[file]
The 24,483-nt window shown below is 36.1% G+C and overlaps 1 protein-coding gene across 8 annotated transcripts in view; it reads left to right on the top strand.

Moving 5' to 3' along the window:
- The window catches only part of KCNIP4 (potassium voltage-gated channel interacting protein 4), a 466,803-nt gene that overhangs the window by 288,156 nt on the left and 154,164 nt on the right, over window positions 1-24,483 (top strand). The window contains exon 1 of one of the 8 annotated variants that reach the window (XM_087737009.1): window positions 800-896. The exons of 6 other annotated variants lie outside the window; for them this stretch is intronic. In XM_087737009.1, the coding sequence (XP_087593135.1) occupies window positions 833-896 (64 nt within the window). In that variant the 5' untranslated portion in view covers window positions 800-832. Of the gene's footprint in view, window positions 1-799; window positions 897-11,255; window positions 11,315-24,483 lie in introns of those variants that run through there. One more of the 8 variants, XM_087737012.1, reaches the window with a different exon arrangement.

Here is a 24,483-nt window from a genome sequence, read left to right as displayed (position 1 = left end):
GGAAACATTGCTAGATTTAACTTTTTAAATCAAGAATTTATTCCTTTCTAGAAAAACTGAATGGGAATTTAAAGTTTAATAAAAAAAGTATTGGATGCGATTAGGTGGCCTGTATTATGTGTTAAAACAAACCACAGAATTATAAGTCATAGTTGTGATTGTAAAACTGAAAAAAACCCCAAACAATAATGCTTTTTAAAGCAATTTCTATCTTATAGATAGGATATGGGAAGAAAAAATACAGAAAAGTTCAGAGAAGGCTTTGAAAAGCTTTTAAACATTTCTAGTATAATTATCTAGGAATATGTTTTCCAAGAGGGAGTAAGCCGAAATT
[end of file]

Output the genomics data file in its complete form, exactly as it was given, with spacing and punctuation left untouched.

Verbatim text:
The 24,483-nt window shown below is 36.1% G+C and overlaps 1 protein-coding gene across 8 annotated transcripts in view; it reads left to right on the top strand.

Moving 5' to 3' along the window:
- The window catches only part of KCNIP4 (potassium voltage-gated channel interacting protein 4), a 466,803-nt gene that overhangs the window by 288,156 nt on the left and 154,164 nt on the right, over window positions 1-24,483 (top strand). The window contains exon 1 of one of the 8 annotated variants that reach the window (XM_087737009.1): window positions 800-896. The exons of 6 other annotated variants lie outside the window; for them this stretch is intronic. In XM_087737009.1, the coding sequence (XP_087593135.1) occupies window positions 833-896 (64 nt within the window). In that variant the 5' untranslated portion in view covers window positions 800-832. Of the gene's footprint in view, window positions 1-799; window positions 897-11,255; window positions 11,315-24,483 lie in introns of those variants that run through there. One more of the 8 variants, XM_087737012.1, reaches the window with a different exon arrangement.

Here is a 24,483-nt window from a genome sequence, read left to right as displayed (position 1 = left end):
GGAAACATTGCTAGATTTAACTTTTTAAATCAAGAATTTATTCCTTTCTAGAAAAACTGAATGGGAATTTAAAGTTTAATAAAAAAAGTATTGGATGCGATTAGGTGGCCTGTATTATGTGTTAAAACAAACCACAGAATTATAAGTCATAGTTGTGATTGTAAAACTGAAAAAAACCCCAAACAATAATGCTTTTTAAAGCAATTTCTATCTTATAGATAGGATATGGGAAGAAAAAATACAGAAAAGTTCAGAGAAGGCTTTGAAAAGCTTTTAAACATTTCTAGTATAATTATCTAGGAATATGTTTTCCAAGAGGGAGTAAGCCGAAATT